That They May Face the Rising Sun by John McGahern
This is the last book by this acclaimed Irish writer and my very happy introduction to his writing. Set in rural Ireland in a tiny community in the county of Leitrim, bordering the north, it tells the story of country folk over the course of a year, looks at their pleasures and sorrows, the impact of relationships, the central place of the land and of farming and the importance of neighbours for emotional and physical survival. The central characters are the Ruttledge couple who escaped London to consciously settle by the lakeside and find a new rhythm in their lives. They mutually support their neighbours, the unforgettable Jamesie and Mary, and we see their interaction with certain other clearly depicted characters.
Character is revealed through the nature of the farming year, the rites and rituals attached to the land: the haymaking and the lambing, the annual commemoration of the massacre at Glasdrum, the annual mart on Monaghan Day. The novel begins with a birth and ends with a funeral. McGahern has been likened to Chekhov, a playwright who also deals with a small number of characters to whom nothing much ostensibly happens, but who captures every essence of life in a brilliantly understated way with humour, understanding and compassion. Little happens, but everything that happens is news. There are many excellent one-liners, often delivered as banter, but wise. I took pleasure from the tiny nuances – the son who never returns home, the honesty of the unworldly chap who messes up the foolproof bank loan interview, the emotionally charged meetings where silence speaks volumes. McGahern’s descriptions of the natural world are beautifully observed; the lake and the land providing an order and an everlasting backdrop, reminding us that we are all ‘a puff of wind on the lake’.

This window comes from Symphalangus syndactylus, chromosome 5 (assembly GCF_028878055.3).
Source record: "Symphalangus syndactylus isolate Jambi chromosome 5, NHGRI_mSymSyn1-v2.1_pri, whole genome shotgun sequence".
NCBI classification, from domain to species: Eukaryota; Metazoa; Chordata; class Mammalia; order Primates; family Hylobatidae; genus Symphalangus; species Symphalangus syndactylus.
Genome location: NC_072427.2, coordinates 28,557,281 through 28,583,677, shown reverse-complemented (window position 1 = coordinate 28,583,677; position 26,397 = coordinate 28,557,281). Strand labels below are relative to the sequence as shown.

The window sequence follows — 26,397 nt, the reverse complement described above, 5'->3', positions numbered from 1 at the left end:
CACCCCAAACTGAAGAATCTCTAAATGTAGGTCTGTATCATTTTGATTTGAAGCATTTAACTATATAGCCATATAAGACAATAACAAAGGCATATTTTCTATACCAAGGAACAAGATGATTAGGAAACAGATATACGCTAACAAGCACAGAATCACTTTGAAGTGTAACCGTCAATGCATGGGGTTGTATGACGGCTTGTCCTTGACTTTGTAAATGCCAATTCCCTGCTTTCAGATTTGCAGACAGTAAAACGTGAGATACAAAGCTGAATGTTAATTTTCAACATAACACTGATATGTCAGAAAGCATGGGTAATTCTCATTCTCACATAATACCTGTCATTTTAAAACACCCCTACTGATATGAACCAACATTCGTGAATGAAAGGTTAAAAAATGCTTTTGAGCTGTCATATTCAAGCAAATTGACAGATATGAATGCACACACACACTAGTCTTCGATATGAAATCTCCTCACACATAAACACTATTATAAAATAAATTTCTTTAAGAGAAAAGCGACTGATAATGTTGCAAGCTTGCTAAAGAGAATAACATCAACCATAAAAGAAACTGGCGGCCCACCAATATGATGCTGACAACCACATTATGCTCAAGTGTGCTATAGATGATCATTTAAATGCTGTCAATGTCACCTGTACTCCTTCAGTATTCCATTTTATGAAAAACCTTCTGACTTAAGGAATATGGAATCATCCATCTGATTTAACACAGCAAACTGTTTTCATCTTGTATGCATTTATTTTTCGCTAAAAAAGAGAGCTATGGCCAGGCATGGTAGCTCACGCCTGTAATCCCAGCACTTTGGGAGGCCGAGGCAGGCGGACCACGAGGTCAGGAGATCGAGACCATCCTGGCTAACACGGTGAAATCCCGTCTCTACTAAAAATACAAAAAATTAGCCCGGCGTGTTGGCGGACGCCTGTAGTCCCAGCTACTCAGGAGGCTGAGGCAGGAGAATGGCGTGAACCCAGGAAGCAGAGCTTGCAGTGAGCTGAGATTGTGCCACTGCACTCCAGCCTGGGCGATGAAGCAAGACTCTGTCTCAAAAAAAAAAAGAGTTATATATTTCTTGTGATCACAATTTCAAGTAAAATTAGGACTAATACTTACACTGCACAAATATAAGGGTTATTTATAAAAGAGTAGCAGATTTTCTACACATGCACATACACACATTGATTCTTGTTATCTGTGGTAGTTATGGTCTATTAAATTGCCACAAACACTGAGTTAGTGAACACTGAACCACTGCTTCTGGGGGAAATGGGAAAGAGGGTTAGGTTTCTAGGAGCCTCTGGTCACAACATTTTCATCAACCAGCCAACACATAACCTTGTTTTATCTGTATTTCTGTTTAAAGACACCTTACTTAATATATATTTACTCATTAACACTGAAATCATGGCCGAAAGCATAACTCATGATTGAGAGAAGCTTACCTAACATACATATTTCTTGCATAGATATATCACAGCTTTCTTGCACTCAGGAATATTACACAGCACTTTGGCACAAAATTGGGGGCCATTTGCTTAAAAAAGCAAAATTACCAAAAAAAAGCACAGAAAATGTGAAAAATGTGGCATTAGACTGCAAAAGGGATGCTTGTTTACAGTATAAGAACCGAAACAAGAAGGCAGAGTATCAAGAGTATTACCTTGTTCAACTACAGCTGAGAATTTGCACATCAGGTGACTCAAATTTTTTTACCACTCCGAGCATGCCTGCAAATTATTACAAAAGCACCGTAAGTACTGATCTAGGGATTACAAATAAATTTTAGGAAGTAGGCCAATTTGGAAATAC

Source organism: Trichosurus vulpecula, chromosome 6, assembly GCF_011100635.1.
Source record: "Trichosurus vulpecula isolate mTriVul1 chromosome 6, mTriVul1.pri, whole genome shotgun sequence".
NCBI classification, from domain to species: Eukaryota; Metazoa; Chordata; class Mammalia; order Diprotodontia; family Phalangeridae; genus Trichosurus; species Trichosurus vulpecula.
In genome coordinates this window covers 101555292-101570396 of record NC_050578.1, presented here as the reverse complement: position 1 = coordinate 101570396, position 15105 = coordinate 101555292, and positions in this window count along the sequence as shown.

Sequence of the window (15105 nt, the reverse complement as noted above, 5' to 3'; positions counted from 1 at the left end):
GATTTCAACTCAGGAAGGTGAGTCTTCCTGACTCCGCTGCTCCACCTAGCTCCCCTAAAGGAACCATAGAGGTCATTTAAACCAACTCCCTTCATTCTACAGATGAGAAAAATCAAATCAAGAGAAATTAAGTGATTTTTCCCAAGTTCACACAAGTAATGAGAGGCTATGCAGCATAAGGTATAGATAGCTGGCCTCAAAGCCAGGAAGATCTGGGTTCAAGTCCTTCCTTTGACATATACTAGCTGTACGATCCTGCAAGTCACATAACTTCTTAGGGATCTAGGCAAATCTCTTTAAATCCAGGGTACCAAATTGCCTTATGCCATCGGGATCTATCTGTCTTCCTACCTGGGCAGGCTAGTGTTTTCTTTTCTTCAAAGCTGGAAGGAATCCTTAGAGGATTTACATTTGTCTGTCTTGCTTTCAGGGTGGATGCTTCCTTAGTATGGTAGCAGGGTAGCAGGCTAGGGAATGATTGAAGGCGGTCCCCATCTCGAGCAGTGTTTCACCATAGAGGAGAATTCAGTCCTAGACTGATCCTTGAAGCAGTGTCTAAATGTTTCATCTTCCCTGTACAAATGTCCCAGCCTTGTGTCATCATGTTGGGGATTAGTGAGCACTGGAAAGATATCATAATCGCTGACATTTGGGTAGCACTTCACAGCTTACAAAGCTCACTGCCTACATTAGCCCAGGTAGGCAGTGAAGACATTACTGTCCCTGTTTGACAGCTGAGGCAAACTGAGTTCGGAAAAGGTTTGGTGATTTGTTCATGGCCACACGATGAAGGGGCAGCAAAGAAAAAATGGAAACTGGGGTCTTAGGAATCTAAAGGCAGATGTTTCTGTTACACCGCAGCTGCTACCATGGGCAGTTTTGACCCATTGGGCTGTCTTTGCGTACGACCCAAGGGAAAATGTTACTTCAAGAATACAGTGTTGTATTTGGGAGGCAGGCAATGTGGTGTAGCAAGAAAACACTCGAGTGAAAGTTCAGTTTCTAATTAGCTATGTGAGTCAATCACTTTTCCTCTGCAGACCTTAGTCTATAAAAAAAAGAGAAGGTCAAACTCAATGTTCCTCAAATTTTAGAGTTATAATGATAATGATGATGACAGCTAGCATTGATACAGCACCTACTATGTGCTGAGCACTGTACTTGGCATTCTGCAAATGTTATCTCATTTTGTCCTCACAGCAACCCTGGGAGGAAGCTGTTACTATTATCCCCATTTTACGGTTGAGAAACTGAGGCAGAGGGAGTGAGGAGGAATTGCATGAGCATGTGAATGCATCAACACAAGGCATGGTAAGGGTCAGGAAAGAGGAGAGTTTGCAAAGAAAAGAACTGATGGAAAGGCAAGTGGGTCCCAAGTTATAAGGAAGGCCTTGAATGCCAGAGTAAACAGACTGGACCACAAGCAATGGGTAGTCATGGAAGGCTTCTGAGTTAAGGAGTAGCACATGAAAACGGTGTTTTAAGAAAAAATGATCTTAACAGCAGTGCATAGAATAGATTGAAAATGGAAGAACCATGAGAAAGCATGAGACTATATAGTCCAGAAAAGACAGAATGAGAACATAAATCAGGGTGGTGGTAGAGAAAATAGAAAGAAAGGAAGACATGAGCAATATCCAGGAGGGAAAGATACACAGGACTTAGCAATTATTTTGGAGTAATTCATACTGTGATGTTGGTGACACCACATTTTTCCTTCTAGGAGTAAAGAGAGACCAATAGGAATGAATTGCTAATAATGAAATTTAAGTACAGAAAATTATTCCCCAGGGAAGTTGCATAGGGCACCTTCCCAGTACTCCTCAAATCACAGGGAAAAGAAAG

The book has no chapters and no breaks. The story evolves slowly. I am left with a wonderful insight into a community on the cusp of change, the importance of the ordinary and the value of neighbourliness. The title reminds us that even in the late 70s/80s folk were buried with their faces pointing towards a new dawn and hope is always present.
[We have a copy of That They May Face the Rising Sun in the Library]
The Lincoln Highway by Amor Towles
Those who have read Amor Towles’ elegantly engrossing A Gentleman in Moscow will know that the action takes place within the confines of an hotel over a period of decades. For his latest novel, The Lincoln Highway, Towles spreads the action over half of the United States but compresses it into a matter of a few days.
It’s 1954 in Nebraska. Level-headed and likeable Emmett Watson returns home having served a sentence for involuntary manslaughter. But in the interim the family home has been sold, and Emmett and his younger brother, Billy, plan to head for California, to look for their mother who left them and their father with no explanation years before – and to start a new life. What they haven’t planned for is the arrival of two escapees –the dangerously charismatic Duchess (nicknamed after Dutchess County, NY) and easily led high-society scion Woolly Wolcott – who have a very different idea in mind. Thus the teenagers’ journey (or odyssey – there are plenty of classical allusions here) heads relentlessly east by means of road and rail rather than west by the Lincoln Highway.
Towles paints vivid word-pictures and conjures a cast of larger-than-life characters – I particularly enjoyed Professor Abernathe, the other-worldly author of young Billy’s Compendium of Heroes, Adventurers and Other Intrepid Travelers. The story is told via each of the protagonists, though intriguingly it is only Duchess who addresses us directly. Emmett’s moral code is challenged repeatedly, until a final confrontation with Duchess which has a touch of The Italian Job (or is that The Treasure of the Sierra Madre?) about it. Recommended.
[We have a copy of A Gentleman in Moscow in the Library]